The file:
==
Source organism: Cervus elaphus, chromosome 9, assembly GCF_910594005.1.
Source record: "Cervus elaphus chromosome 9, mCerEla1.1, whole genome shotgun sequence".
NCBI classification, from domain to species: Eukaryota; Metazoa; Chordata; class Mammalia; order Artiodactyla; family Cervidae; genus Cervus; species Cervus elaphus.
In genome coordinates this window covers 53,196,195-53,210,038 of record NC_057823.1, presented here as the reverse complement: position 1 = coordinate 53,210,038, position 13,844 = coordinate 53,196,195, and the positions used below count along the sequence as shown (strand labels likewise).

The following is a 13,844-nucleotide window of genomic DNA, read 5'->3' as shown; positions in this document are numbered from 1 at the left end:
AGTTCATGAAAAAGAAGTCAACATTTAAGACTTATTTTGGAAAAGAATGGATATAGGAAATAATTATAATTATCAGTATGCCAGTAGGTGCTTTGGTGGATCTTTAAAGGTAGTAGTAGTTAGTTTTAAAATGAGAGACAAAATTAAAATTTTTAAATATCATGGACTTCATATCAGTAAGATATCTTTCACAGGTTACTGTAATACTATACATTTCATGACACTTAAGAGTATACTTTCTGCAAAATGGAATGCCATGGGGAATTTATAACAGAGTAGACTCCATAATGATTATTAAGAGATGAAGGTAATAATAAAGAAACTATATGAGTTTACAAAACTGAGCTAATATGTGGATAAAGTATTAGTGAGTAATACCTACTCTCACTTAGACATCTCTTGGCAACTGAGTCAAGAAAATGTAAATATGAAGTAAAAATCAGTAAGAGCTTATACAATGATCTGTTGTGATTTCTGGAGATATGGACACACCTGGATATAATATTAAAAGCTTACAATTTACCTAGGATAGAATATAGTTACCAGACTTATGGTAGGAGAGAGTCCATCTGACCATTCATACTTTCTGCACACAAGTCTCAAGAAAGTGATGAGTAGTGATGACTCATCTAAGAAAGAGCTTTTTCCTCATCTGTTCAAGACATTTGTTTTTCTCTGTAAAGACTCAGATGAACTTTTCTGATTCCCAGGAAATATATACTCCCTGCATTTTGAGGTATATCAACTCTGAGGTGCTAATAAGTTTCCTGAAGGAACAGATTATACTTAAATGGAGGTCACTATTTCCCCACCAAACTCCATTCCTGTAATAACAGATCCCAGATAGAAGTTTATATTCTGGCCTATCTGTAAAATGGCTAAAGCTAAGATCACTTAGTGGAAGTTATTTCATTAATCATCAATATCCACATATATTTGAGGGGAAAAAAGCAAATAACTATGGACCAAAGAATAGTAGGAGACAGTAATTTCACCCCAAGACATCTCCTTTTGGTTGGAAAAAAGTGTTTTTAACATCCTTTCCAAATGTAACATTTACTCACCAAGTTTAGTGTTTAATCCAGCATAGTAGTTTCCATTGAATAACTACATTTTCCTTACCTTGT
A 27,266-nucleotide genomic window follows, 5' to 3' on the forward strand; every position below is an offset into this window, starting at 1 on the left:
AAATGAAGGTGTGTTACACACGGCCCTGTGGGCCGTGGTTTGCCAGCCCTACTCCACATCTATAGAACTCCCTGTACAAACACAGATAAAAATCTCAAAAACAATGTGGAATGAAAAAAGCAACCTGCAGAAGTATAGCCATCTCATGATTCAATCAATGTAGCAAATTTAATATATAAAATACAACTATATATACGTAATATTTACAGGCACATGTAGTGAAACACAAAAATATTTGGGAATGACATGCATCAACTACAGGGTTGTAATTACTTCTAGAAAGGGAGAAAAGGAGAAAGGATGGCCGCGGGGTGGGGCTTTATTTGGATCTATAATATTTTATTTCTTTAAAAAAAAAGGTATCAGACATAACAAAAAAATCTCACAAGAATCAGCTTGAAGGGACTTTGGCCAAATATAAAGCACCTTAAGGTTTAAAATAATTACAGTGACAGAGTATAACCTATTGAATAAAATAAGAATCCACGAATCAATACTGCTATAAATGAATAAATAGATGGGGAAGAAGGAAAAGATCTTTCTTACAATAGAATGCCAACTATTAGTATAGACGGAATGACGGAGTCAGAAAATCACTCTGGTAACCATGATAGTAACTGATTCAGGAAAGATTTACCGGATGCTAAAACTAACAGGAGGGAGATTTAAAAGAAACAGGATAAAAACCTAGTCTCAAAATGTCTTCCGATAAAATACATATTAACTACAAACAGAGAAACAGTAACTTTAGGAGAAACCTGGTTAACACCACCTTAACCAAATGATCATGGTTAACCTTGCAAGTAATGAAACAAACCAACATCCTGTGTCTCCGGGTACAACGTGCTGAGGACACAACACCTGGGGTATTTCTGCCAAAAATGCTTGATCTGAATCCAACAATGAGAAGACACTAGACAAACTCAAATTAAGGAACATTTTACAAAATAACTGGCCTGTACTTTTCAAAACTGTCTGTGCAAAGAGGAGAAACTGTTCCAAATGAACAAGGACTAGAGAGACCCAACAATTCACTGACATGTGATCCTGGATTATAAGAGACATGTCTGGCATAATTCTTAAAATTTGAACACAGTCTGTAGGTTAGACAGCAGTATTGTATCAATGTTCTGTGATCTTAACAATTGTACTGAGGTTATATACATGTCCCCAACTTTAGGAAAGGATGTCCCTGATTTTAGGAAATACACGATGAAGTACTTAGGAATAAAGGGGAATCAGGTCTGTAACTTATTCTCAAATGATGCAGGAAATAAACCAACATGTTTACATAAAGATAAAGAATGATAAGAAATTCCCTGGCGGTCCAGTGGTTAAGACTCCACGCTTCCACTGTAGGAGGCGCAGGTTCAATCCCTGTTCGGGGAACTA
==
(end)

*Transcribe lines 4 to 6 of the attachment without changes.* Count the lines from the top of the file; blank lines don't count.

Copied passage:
In genome coordinates this window covers 53,196,195-53,210,038 of record NC_057823.1, presented here as the reverse complement: position 1 = coordinate 53,210,038, position 13,844 = coordinate 53,196,195, and the positions used below count along the sequence as shown (strand labels likewise).

The following is a 13,844-nucleotide window of genomic DNA, read 5'->3' as shown; positions in this document are numbered from 1 at the left end:
AGTTCATGAAAAAGAAGTCAACATTTAAGACTTATTTTGGAAAAGAATGGATATAGGAAATAATTATAATTATCAGTATGCCAGTAGGTGCTTTGGTGGATCTTTAAAGGTAGTAGTAGTTAGTTTTAAAATGAGAGACAAAATTAAAATTTTTAAATATCATGGACTTCATATCAGTAAGATATCTTTCACAGGTTACTGTAATACTATACATTTCATGACACTTAAGAGTATACTTTCTGCAAAATGGAATGCCATGGGGAATTTATAACAGAGTAGACTCCATAATGATTATTAAGAGATGAAGGTAATAATAAAGAAACTATATGAGTTTACAAAACTGAGCTAATATGTGGATAAAGTATTAGTGAGTAATACCTACTCTCACTTAGACATCTCTTGGCAACTGAGTCAAGAAAATGTAAATATGAAGTAAAAATCAGTAAGAGCTTATACAATGATCTGTTGTGATTTCTGGAGATATGGACACACCTGGATATAATATTAAAAGCTTACAATTTACCTAGGATAGAATATAGTTACCAGACTTATGGTAGGAGAGAGTCCATCTGACCATTCATACTTTCTGCACACAAGTCTCAAGAAAGTGATGAGTAGTGATGACTCATCTAAGAAAGAGCTTTTTCCTCATCTGTTCAAGACATTTGTTTTTCTCTGTAAAGACTCAGATGAACTTTTCTGATTCCCAGGAAATATATACTCCCTGCATTTTGAGGTATATCAACTCTGAGGTGCTAATAAGTTTCCTGAAGGAACAGATTATACTTAAATGGAGGTCACTATTTCCCCACCAAACTCCATTCCTGTAATAACAGATCCCAGATAGAAGTTTATATTCTGGCCTATCTGTAAAATGGCTAAAGCTAAGATCACTTAGTGGAAGTTATTTCATTAATCATCAATATCCACATATATTTGAGGGGAAAAAAGCAAATAACTATGGACCAAAGAATAGTAGGAGACAGTAATTTCACCCCAAGACATCTCCTTTTGGTTGGAAAAAAGTGTTTTTAACATCCTTTCCAAATGTAACATTTACTCACCAAGTTTAGTGTTTAATCCAGCATAGTAGTTTCCATTGAATAACTACATTTTCCTTACCTTGT